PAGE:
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Legislative Program

Floor Speech

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Location: Washington, DC

LEGISLATIVE PROGRAM

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Mr. CANTOR. I thank the gentleman.

Madam Speaker, I now would like to point out to the gentleman, as all of us know, that our troops in Iraq and Afghanistan have spent the last 29 days waiting for this Congress to authorize the funding that they need to execute their mission to maintain not only their own safety, but the safety of us here at home. We have heard reports since last night that the war funding bill and its provision and primary mission of funding the troops has now been somewhat eclipsed by provisions which have no relation to protecting and supporting our troops in the field. So I would ask the gentleman, could he confirm, number one, that $108 billion--scored at $5 billion by the Congressional Budget Office--whether that money for the IMF will be included in the troop funding bill? Number two, are the reports correct which have indicated that the provisions prohibiting the release of detainee photos has now been stripped from the measure that we will consider? And thirdly, could the gentleman confirm that the conference report coming to the House will now allow for the transfer of the Guantanamo detainees into the United States?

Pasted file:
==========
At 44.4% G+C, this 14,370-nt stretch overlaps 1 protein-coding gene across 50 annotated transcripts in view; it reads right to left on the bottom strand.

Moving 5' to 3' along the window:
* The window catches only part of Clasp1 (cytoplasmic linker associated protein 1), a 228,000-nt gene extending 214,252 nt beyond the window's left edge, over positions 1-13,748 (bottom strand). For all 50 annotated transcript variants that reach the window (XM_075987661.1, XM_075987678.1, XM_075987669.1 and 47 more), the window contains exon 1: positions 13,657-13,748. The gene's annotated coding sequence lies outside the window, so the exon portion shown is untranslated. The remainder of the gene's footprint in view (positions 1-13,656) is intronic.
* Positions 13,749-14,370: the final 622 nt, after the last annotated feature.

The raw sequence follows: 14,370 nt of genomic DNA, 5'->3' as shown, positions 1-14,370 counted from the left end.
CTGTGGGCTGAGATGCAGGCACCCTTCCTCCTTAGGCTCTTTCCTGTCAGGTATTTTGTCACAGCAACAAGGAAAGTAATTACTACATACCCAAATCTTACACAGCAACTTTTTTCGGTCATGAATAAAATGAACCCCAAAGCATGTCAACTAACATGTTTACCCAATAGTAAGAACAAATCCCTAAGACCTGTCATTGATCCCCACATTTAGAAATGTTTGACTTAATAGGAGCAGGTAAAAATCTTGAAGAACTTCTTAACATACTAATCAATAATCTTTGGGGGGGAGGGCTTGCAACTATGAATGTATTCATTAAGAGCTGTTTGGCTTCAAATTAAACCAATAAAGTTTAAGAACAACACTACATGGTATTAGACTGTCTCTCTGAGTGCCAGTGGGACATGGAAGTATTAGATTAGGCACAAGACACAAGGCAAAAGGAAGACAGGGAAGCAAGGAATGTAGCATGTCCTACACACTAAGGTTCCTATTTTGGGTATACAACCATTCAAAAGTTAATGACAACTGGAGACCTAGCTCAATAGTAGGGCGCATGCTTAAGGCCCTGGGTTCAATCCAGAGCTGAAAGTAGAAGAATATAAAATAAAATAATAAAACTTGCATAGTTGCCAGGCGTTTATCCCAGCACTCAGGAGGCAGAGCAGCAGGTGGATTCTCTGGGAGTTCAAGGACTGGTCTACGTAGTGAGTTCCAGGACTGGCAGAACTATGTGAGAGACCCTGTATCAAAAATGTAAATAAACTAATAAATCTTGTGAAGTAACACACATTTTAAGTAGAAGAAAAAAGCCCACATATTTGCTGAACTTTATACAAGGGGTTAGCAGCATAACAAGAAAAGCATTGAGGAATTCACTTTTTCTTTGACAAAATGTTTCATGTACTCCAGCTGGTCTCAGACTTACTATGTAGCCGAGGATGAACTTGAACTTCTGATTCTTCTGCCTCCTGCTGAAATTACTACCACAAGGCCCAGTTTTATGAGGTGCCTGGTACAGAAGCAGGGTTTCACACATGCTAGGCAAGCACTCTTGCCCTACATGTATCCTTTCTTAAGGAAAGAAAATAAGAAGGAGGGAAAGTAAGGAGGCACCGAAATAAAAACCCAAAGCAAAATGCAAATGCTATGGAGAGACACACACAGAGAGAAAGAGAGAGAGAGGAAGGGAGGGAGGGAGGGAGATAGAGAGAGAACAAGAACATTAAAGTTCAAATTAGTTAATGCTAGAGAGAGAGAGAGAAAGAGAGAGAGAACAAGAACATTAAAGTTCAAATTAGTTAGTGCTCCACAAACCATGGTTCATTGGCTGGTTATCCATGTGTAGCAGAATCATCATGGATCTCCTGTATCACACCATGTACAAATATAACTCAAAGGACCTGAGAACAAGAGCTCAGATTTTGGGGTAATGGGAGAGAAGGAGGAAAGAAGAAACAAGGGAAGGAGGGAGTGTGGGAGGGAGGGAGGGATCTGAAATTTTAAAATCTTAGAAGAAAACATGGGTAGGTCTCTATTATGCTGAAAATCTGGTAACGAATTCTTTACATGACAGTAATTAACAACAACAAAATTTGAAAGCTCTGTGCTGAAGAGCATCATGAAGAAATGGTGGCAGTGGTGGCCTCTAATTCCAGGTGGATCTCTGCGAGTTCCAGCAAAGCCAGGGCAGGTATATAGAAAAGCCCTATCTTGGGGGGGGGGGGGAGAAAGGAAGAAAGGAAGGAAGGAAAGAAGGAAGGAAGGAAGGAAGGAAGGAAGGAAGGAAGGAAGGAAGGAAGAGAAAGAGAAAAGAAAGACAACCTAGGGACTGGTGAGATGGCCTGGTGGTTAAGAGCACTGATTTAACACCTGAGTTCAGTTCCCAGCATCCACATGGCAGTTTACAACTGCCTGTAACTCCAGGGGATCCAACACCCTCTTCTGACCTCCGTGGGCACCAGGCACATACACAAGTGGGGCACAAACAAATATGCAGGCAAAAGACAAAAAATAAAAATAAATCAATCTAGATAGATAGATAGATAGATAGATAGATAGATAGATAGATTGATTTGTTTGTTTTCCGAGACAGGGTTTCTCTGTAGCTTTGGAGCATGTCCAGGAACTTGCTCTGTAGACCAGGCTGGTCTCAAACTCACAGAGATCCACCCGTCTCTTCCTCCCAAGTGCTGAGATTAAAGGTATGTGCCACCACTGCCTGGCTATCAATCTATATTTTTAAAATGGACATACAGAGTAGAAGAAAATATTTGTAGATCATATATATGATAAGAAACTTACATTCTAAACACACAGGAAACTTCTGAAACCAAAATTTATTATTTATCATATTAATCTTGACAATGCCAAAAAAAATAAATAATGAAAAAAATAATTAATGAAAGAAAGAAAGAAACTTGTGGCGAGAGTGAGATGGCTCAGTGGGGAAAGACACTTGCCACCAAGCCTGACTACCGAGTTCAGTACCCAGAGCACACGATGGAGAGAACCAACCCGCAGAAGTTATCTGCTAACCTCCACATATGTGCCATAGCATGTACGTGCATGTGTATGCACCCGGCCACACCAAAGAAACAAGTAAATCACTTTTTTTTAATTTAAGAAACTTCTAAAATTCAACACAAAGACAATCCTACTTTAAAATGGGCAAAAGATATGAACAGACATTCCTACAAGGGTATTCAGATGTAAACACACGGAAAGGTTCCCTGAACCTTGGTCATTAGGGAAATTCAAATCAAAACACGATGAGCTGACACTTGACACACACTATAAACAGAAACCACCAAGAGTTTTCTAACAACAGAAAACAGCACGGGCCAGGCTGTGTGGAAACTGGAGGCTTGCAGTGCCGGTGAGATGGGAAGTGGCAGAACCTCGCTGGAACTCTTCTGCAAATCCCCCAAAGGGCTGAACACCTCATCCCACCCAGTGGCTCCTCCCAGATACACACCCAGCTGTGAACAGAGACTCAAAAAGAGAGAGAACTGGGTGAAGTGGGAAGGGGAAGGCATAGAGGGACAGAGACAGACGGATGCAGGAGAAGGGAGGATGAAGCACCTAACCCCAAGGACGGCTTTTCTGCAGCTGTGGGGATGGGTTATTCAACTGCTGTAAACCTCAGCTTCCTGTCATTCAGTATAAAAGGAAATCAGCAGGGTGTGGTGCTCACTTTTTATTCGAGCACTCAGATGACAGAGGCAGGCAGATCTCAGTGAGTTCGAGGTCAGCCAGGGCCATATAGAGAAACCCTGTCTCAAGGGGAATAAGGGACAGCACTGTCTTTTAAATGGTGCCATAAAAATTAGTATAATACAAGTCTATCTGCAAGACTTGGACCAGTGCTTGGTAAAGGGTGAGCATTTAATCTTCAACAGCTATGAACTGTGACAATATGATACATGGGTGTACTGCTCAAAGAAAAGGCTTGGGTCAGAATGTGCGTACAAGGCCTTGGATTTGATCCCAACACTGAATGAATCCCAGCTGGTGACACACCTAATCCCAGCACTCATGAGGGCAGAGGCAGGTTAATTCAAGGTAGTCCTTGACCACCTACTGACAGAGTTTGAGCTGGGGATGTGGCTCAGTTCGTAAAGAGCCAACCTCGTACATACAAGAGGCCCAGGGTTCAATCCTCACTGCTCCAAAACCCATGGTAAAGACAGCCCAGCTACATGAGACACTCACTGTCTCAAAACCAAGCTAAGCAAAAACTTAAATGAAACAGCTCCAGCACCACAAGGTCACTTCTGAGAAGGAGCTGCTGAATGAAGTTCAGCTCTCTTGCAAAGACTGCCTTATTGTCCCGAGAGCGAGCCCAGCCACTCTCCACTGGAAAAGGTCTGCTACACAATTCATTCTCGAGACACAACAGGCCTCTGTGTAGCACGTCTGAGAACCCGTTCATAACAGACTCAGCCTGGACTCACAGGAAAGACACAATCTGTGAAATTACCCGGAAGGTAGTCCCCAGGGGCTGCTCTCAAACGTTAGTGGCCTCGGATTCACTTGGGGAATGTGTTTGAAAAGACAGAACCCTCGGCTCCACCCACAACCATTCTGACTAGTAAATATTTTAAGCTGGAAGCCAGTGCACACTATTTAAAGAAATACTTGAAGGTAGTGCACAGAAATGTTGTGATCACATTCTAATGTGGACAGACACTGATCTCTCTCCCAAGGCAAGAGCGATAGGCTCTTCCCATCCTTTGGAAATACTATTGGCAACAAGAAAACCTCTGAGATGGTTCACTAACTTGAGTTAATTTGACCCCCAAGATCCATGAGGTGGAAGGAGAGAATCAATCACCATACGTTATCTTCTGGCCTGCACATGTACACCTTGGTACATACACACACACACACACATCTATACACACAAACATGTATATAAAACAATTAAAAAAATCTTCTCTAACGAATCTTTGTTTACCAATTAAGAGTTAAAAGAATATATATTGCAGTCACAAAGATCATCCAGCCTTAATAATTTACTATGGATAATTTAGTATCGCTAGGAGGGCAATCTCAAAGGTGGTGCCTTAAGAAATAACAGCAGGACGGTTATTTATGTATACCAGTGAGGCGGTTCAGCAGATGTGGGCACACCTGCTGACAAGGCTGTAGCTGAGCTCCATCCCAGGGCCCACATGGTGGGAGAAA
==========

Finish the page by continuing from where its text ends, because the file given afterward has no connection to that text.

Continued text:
And I yield.

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Mr. CANTOR. I thank the gentleman.

And, Madam Speaker, I would respond by going back to the gentleman's
original statement concerning the principal purpose of the war funding bill, and that he said, if I could paraphrase, the intent of the bill is to fund our troops. So I am at somewhat of a loss to understand why we have taken 29 days. We've already had one strong bipartisan vote in this House with nearly unanimity on our side of the aisle to provide the necessary funding for our troops, so I'm at somewhat of a loss to understand why the delay.

The gentleman speaks of the urgent need for us, as U.S. taxpayers, to fund a global bailout, and the gentleman said that there is indication that somehow if we address the issue of poverty that we will then be lessening the number of terrorists. I don't know, Madam Speaker, if all of us would agree with that or not. No question, reducing poverty is a laudable goal, but we are also in the business here in Washington of setting priorities. Priority one should be the funding of our troops and to secure this country and its citizens. And thank God we have our men and women in uniform there. They should be our priority in executing in terms of advocating for the safety and fighting for the security of this country.